While not immaculate, self-supervised machine learning can open many doors when it comes to developing AI systems and deep learning. Some benefits that are unique to self-supervised learning include:

  • Scalability – Without self-supervised learning, building strong prediction and categorization models would be inefficient and time-consuming. Alternatively, AI systems that rely on self-supervised learning can automate sets of complex tasks as long as they have adequate computational power, knowledge, and time.
  • Efficient Problem Solving – No longer needing to rely on the preconceived notions of the human brain with labeled data, AI systems on their own can find the best route to solving a problem, from filling gaps in images to statistical predictions and object categorization.
  • Improving Computer Vision – Self-supervised learning lets AI systems train themselves similar to how a human brain grows to recognize its surrounding environment. It ensures the system does not get stuck or waste computational power looking for similarities between what it is seeing and already labeled training items.
  • Recreating Human Intelligence – Similarly to improving computer vision, AI systems that rely on self-supervised learning not only have the potential to grow to near-human levels of intelligence but can also help neuroscientists understand how the human brain works.

With all its benefits, the self-supervised machine learning approach has limitations that prevent it from wide-spread use. For one, it requires enormous computational power that is hard to come by for smaller projects and amateur developers. Additionally, self-supervised learning, by default, is highly sensitive. Small inaccuracies in the items used to train it or how they were encoded could yield highly inaccurate results that are near-impossible to fix or ‘debug’ individually.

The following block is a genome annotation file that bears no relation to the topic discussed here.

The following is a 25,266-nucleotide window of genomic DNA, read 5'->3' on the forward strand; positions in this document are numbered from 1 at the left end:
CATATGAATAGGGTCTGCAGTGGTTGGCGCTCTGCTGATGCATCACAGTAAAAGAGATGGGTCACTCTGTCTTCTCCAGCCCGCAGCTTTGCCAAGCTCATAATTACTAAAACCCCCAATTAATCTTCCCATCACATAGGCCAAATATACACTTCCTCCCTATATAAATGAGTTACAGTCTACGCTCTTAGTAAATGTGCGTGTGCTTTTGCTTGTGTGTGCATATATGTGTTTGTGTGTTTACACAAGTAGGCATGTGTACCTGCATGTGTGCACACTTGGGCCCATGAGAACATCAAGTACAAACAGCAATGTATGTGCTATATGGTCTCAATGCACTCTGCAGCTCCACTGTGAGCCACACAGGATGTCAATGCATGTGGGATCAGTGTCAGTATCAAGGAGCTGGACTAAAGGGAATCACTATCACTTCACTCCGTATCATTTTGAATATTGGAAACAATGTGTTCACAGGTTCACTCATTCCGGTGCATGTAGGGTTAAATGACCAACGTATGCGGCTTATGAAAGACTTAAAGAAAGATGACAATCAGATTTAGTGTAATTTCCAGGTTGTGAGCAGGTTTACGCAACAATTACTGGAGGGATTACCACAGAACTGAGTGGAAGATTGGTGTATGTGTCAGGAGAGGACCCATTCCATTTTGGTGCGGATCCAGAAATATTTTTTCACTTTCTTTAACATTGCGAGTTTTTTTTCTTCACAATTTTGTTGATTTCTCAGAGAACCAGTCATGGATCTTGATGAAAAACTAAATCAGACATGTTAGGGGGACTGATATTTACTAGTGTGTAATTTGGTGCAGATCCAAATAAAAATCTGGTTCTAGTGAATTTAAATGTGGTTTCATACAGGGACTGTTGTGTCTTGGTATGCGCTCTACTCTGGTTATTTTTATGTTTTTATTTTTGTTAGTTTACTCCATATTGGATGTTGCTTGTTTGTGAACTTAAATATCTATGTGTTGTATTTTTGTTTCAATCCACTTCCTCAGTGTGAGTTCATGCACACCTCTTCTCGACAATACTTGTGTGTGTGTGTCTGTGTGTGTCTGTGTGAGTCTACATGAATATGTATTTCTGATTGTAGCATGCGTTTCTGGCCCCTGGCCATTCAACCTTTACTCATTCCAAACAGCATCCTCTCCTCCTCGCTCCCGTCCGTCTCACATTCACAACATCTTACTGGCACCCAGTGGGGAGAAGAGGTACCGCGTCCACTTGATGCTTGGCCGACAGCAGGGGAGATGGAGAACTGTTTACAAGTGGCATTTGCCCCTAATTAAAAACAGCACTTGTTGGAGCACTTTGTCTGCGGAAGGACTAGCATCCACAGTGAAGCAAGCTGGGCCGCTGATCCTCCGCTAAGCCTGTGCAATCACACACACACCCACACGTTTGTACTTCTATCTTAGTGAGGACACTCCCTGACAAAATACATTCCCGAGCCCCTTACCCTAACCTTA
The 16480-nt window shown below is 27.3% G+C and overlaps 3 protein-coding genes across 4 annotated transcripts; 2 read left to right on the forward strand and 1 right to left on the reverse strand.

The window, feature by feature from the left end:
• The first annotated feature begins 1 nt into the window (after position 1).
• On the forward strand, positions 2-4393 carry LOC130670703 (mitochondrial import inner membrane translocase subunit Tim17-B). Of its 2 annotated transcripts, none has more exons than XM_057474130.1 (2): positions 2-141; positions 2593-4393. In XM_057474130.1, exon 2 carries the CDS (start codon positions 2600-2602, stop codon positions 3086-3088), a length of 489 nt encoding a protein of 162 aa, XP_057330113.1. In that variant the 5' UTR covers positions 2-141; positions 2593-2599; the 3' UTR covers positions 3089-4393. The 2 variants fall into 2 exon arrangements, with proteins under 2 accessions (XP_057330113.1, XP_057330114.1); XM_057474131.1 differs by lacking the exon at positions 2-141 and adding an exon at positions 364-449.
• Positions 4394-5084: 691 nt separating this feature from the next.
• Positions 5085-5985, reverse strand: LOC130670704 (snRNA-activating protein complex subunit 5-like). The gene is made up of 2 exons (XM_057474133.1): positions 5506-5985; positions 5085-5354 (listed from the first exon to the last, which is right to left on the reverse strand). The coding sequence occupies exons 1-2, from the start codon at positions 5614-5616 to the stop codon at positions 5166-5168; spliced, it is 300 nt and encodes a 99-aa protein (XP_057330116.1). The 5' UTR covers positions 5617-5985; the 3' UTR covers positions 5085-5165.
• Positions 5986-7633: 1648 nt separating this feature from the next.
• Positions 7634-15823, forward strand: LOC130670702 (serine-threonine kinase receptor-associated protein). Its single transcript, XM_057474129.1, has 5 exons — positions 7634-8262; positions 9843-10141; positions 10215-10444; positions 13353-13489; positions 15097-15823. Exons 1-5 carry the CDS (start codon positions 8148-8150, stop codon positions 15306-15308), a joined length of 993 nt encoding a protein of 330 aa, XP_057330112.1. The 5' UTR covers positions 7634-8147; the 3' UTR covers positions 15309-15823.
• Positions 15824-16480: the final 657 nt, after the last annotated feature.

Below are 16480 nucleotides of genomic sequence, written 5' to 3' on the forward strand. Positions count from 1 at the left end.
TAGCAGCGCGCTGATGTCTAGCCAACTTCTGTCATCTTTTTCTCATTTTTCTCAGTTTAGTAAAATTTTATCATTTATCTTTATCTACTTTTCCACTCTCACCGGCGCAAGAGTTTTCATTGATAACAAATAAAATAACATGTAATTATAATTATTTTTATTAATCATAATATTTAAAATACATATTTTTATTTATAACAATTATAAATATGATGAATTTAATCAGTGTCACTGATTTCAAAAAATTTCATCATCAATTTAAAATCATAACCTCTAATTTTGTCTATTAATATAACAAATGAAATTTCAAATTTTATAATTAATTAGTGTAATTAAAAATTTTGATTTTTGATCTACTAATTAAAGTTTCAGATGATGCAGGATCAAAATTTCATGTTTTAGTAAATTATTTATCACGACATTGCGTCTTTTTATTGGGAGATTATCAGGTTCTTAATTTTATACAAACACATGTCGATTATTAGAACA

Additionally, work is being done to with images, specifically using the SimCLR framework, and advances with natural language processing (NLP) are impacting the field of self-supervised learning in ways that are exciting to those in the industry, with great benefits to consumers and end-users.

Still, with all of its limitations and relative infancy, self-supervised learning is what many computer scientists hope for the future.


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Margaret Rouse
Technology Expert
Margaret Rouse
Technology Expert

Margaret is an award-winning technical writer and teacher known for her ability to explain complex technical subjects to a non-technical business audience. Over the past twenty years, her IT definitions have been published by Que in an encyclopedia of technology terms and cited in articles by the New York Times, Time Magazine, USA Today, ZDNet, PC Magazine, and Discovery Magazine. She joined Techopedia in 2011. Margaret's idea of a fun day is helping IT and business professionals learn to speak each other’s highly specialized languages.